UK Chess Challenge
John Hipshon of the Yorkshire Junior Chess Association ran a “Megafinal” at York on Sunday 12th June, so it seemed an appropriate moment to apprise anyone interested of the way the UK Chess Challenge works.
The UK Chess Challenge is a national chess competition for juniors, playing as individuals as opposed to in teams, which was started by Michael Basman in 1996, creating opportunities for participation by vastly more juniors than had hitherto been provided by the BCF junior championships. It accommodates 10 age-gender categories: age categories under 8, under 10, under 12, under 14 and under 18, with one each for boys and one each for girls.
Most years there is a sponsor, and the current sponsor is Delancey, hence the current iteration is the Delancey UK Chess Challenge.
It is organised in stages whereby some of the players in one stage qualify for the next stage until the select few reach the final.
Using the traditional nomenclature, which was doubtless originally devised to appeal to young minds, the stages at present are Megafinals, whence some players qualify for Gigafinals, whence some players qualify for the Terafinal.
The Megafinals and Gigafinals are perceived as local and regional championships in themselves, hence the “-final” element of the name. Winners of each age-gender category at each of the three stages are awarded the titles Supremo and Suprema for boys and girls respectively.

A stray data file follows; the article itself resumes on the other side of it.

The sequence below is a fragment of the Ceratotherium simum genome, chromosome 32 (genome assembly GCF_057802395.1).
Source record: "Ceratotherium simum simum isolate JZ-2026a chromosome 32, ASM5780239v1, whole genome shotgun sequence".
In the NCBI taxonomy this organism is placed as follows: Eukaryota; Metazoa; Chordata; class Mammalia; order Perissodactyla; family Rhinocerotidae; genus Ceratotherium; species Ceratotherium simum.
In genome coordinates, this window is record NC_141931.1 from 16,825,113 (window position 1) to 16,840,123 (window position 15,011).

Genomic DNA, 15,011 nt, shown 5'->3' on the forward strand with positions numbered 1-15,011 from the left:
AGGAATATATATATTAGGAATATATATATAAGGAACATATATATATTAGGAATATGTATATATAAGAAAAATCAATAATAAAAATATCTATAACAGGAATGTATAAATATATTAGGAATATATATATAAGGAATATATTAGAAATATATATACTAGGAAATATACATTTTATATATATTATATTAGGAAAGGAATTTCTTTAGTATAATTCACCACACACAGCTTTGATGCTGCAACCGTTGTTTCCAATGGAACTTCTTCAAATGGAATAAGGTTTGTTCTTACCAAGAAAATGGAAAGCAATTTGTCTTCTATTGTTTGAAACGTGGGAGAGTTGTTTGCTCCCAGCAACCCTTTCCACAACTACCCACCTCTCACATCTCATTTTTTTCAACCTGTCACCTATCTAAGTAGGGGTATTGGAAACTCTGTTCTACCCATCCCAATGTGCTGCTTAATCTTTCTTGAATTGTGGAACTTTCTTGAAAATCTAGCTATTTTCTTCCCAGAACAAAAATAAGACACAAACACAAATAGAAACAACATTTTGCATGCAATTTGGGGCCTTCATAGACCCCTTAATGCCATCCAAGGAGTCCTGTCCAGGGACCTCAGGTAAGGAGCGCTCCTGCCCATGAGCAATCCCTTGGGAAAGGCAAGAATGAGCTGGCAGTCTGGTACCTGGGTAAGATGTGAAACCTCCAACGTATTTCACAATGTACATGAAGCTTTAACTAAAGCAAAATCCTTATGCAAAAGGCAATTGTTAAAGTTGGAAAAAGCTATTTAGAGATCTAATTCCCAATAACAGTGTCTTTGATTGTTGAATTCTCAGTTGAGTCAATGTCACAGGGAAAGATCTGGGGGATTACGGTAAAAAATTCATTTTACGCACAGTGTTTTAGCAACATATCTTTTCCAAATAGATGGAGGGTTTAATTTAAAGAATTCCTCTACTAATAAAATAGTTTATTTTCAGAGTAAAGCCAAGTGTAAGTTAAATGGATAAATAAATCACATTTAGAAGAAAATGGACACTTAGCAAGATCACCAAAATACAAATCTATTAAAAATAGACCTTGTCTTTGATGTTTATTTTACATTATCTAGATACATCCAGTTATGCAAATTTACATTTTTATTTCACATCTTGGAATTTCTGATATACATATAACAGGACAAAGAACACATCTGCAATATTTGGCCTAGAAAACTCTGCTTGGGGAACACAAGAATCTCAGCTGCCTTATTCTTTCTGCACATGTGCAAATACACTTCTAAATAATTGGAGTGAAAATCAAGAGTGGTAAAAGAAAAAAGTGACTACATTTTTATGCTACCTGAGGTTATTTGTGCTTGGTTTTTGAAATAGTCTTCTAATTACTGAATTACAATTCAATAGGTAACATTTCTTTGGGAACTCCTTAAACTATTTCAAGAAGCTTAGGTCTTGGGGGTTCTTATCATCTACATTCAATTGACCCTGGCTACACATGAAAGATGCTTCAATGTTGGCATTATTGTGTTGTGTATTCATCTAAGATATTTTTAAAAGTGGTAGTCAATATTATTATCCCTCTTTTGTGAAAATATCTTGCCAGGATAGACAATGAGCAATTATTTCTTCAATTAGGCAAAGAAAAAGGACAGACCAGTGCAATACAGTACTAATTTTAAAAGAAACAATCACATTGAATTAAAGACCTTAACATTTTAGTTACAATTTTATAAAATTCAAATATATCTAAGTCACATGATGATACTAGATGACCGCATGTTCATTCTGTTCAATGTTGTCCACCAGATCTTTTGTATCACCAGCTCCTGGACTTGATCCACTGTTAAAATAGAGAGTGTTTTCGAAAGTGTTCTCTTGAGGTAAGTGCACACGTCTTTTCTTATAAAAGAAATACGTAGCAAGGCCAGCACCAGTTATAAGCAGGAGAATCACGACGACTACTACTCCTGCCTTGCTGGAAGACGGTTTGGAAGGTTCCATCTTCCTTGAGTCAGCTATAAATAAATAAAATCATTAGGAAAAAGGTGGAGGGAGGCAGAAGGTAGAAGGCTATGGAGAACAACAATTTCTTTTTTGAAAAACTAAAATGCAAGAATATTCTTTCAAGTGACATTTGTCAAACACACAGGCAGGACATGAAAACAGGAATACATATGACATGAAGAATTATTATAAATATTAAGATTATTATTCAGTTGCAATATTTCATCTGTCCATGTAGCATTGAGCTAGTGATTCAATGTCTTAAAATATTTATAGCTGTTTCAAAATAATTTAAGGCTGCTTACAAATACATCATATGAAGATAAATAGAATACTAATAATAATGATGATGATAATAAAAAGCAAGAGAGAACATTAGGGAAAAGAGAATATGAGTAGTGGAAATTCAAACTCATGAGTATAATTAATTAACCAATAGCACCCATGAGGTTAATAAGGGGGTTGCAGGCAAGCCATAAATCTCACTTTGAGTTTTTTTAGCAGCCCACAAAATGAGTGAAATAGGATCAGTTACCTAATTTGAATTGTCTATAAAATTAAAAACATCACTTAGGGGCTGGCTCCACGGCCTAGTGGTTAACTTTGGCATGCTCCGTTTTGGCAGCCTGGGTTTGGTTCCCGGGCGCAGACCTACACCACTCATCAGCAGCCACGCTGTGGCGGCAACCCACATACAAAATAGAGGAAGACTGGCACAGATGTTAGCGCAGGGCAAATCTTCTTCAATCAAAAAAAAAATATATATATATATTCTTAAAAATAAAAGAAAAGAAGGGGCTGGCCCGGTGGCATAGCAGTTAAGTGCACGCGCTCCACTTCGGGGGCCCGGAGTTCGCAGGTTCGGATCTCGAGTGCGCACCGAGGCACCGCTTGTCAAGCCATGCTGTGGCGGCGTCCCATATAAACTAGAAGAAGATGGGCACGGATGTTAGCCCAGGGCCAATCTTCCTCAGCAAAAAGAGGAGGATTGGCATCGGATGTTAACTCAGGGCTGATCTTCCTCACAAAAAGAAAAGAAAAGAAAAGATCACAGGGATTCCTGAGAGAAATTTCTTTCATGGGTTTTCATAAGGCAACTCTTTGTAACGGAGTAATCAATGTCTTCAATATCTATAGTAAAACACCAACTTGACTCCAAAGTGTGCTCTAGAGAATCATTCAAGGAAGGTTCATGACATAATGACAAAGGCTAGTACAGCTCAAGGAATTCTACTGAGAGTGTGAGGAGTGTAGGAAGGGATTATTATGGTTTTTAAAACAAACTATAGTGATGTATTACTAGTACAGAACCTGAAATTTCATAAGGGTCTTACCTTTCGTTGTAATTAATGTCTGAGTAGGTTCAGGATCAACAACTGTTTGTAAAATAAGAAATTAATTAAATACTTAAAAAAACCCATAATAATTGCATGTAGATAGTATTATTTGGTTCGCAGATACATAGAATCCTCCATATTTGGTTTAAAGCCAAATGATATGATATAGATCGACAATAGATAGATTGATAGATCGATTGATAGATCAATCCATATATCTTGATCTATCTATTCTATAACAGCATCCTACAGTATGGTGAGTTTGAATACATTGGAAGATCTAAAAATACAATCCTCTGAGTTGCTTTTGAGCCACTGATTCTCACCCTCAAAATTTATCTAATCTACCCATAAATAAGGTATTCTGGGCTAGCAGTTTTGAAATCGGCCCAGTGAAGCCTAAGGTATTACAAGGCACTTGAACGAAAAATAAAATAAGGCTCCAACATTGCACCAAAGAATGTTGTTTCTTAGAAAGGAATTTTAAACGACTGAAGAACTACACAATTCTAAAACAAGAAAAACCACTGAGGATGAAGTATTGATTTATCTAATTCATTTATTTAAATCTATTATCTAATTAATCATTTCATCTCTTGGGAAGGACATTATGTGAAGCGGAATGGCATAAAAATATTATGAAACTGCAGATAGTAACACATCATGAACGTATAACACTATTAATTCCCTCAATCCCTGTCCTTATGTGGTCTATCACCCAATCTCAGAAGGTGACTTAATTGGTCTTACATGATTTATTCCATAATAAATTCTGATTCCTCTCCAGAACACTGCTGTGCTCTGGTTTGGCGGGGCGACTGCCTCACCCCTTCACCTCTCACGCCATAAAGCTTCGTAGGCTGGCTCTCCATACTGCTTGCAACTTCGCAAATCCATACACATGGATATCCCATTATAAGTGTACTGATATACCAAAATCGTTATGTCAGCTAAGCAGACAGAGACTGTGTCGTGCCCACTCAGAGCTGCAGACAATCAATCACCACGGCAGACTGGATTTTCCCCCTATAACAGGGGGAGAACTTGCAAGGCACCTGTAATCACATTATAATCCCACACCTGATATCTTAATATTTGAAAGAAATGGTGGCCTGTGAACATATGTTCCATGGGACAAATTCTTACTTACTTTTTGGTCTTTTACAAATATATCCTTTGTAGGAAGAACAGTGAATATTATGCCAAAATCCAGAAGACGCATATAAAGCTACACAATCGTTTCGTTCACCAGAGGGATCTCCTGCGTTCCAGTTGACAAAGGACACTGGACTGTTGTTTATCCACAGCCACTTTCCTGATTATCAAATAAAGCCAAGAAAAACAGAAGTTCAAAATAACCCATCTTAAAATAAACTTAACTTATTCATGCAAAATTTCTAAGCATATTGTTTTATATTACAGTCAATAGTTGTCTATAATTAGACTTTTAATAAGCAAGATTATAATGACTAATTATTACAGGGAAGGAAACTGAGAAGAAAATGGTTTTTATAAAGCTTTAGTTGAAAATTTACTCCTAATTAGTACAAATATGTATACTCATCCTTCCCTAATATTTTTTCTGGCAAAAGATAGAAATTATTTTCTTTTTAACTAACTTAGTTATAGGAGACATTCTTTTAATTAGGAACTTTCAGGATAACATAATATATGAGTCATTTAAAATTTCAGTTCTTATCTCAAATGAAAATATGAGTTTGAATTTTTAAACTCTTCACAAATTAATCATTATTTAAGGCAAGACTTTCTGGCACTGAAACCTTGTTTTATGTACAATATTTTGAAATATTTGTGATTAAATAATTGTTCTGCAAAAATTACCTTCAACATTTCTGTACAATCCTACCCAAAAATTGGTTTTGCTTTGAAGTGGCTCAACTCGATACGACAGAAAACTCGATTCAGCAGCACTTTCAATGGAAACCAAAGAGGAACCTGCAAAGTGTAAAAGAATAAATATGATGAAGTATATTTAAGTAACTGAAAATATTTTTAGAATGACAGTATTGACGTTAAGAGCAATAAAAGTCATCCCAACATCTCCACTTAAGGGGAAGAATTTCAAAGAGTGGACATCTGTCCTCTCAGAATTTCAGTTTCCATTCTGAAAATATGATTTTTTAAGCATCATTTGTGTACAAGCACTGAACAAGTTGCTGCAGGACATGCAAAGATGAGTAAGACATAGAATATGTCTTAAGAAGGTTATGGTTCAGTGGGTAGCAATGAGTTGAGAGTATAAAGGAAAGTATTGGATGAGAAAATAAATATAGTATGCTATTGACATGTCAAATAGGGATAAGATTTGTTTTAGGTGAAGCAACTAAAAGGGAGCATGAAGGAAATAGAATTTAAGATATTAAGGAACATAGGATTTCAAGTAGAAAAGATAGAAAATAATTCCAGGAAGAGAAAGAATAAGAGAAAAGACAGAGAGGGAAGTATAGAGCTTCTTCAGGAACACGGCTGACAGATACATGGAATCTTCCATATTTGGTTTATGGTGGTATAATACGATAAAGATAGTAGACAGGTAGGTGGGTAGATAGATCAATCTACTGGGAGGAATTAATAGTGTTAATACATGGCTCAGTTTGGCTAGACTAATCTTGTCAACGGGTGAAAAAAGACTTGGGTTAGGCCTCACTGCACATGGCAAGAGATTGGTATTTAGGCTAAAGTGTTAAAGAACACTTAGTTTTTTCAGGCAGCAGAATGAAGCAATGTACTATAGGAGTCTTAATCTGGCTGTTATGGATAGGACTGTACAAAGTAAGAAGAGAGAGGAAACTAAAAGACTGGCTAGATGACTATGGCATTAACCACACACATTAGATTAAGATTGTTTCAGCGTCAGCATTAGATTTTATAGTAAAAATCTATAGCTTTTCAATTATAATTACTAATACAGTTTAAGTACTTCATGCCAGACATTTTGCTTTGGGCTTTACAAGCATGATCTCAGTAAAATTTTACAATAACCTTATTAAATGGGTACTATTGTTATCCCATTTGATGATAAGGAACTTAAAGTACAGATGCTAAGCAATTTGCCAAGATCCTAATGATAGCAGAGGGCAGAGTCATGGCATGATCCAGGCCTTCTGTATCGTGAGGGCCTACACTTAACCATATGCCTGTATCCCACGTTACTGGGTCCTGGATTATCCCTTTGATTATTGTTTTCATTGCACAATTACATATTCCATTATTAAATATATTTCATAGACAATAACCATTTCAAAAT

In the past there has sometimes been a system operated whereby schools Ran internal events to supply qualifiers for Megafinals, with “Last Chance Saloon” events for those whose school had no chess club. Extrapolating the system of nomenclature backwards would mean these internal school events would be “Kilofinals” but that term seems not to have been used.
This year there will have been 22 one-day 6-round Swiss over-the-board Megafinals run around the country, on a roughly geographical basis, over the period 08/04/2022 to 26/06/2022, and, in a novel twist, two on-line Megafinals. A player may enter more than one Megafinal in an attempt to qualify for a Gigafinal. The local Megafinal was the York Megafinal on 12th June by John Hipshon. The top three in each age-gender group qualify for the Gigafinals.
This year there are to be three Gigafinals:
a Northern Gigafinal at Wright Robinson College, Manchester (9th July for U-8s and U-10s and 10th July for the other age groups),
a Southern Gigafinal at Harrow school (23rd & 24th July), and
an on-line Gigafinal on 3rd and 4th September.
Presumably most if not all qualifiers from York will play in the Northern Gigafinal, but that may not necessarily be so.
The top few players qualify from the Gigafinals for the Terafinal, but additionally some not qualifying for the Terafinal nevertheless qualify for a Challengers event from which they have a second chance to qualify for the Terafinal. The top three in each age-gender group qualify for the Terafinal. (Those already having qualified are encouraged to enter the Challengers as well.)
This year’s Terafinal is to be held at Blenheim Palace, Woodstock, Oxfordshire, the venue used last year, on 15th & 16th October. Each age-gender section is run as an 11-round all-play-all event among the 12 qualifying players. (There is no on-line component of the Terafinal staged.)